Shining the light on unit titles
Friday 12 July 2019
The unit title sector is one of the most misunderstood areas of property ownership so Tenancy Services has launched a new website to help out those affected.
By Miriam Bell
Body corporate disputes, unruly apartment tenants, communal space obligations: unit title property ownership can be a minefield.
The recent case of an upmarket Grey Lynn apartment complex struggling to deal with the alleged behaviour and crimes of a gang member tenant highlights the difficulties which can arise.
But problems and confusion around unit title property – ie: apartment or townhouse – ownership abound, despite the existence of legislation governing the sector since the 1970s.
And they are set to grow as the intensification of housing in New Zealand sees an increase in the number of people living in apartments and townhouses.
In fact, the apartment sector is already estimated at 145,000 households in unit titles and that figure is expected to double by 2040.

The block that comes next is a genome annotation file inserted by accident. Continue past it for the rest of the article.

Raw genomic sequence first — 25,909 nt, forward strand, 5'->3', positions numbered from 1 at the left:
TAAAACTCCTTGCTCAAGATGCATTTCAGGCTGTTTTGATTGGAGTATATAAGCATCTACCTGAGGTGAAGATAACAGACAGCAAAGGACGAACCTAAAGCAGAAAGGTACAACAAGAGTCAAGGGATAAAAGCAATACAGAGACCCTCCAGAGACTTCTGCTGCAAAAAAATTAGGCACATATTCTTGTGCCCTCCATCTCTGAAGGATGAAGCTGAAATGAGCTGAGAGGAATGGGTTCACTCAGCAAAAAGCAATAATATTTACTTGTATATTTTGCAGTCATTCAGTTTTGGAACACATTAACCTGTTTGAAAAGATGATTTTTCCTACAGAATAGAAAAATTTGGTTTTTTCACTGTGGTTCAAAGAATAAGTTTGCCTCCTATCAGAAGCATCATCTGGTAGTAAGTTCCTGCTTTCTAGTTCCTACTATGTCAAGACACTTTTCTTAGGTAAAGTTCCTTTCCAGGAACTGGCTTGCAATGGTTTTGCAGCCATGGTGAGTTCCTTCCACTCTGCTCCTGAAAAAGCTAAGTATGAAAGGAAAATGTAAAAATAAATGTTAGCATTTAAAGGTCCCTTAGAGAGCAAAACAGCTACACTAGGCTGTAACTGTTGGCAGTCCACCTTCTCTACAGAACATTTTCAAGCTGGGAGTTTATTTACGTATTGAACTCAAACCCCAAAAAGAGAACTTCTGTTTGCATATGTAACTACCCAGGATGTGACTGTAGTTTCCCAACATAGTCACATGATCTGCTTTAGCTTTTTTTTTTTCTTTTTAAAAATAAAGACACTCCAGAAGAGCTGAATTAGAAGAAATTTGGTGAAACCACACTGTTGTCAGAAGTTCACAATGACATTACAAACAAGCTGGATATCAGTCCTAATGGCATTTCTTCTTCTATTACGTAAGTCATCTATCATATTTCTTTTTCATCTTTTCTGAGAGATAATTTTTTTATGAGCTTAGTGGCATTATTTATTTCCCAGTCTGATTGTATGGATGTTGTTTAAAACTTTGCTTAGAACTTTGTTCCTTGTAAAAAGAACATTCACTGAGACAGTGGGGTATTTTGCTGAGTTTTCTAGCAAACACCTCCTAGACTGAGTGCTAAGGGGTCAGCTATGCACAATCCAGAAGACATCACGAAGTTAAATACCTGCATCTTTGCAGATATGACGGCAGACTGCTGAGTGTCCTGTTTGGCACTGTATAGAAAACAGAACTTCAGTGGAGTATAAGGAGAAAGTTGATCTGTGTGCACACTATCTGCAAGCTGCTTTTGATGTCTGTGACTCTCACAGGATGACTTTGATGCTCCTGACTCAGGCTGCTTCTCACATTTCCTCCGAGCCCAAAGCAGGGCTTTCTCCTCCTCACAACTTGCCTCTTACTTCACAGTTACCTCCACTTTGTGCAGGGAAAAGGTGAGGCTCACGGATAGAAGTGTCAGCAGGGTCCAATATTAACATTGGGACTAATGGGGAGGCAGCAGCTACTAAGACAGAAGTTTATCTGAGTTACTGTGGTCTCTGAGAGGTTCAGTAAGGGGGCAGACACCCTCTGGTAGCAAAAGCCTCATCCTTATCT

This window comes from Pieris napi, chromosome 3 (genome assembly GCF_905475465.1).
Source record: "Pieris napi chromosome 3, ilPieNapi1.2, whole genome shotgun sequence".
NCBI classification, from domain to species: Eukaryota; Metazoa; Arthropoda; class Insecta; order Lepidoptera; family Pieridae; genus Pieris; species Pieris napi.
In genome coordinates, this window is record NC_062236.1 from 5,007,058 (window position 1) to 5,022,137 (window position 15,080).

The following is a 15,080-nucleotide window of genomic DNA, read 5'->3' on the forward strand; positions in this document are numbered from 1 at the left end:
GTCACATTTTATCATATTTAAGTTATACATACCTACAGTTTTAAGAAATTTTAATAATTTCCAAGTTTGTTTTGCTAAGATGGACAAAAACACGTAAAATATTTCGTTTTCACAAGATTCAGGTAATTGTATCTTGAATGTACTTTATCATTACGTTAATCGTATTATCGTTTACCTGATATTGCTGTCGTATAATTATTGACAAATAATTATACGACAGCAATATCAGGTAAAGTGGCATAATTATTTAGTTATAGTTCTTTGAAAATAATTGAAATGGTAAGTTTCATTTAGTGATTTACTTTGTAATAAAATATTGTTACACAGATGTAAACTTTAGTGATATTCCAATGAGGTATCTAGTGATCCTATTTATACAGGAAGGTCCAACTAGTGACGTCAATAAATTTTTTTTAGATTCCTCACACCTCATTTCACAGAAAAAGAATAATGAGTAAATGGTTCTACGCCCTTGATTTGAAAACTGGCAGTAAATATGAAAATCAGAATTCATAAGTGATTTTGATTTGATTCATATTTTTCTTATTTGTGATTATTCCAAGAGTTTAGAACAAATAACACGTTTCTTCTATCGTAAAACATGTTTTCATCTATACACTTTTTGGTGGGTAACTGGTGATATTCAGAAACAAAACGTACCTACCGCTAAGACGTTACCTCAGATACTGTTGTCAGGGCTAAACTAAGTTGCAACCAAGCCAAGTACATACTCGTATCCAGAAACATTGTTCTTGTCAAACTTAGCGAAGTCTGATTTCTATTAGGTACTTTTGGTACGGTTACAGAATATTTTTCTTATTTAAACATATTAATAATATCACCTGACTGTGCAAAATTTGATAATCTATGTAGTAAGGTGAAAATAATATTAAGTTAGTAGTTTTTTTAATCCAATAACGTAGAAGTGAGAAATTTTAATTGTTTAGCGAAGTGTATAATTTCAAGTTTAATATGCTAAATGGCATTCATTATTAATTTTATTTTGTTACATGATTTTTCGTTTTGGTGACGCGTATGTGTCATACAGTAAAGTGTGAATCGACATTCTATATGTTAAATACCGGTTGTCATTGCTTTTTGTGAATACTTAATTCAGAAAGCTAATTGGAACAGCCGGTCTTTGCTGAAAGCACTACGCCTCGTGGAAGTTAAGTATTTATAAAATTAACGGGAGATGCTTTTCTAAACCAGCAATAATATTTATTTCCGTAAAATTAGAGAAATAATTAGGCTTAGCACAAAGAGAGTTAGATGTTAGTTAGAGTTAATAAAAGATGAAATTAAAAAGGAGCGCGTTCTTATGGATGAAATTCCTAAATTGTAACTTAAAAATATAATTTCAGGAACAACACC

That means increasing numbers of unit title property owners and tenants will need information about the sector.
To that end, Tenancy Services has just launched a website which aims to help people find information about unit titles quickly and easily.
A Tenancy Services spokesperson says that, previously, information about unit titles and body corporates was part of the Tenancy Services website.
But research showed that people were unaware the information was there, she says.
“So we have now moved all the relevant information to a dedicated website which has unit titles information all in one place.
“It will be an essential channel to help unit titles owners, tenants, and body corporate managers find information about unit titles and make well-informed decisions.”
Tenancy Services’ new unit titles website can be visited here.
The move comes after then Housing Minister Phil Twyford declined to adopt a new Unit Titles Bill, drafted by National MPs Nikki Kaye and Judith Collins, last year.
The Unit Titles (Strengthening Body Corporate Governance and Other Matters) Amendment Bill was aimed at reforming and strengthening the existing law around unit titles.
Twyford said he intended to progress the results of the 2017 Unit Titles Act review in due course when priorities and resources permit.
But Kaye, who has long advocated for apartment law reform, vowed to keep the pressure on the Government to prioritise the issue.
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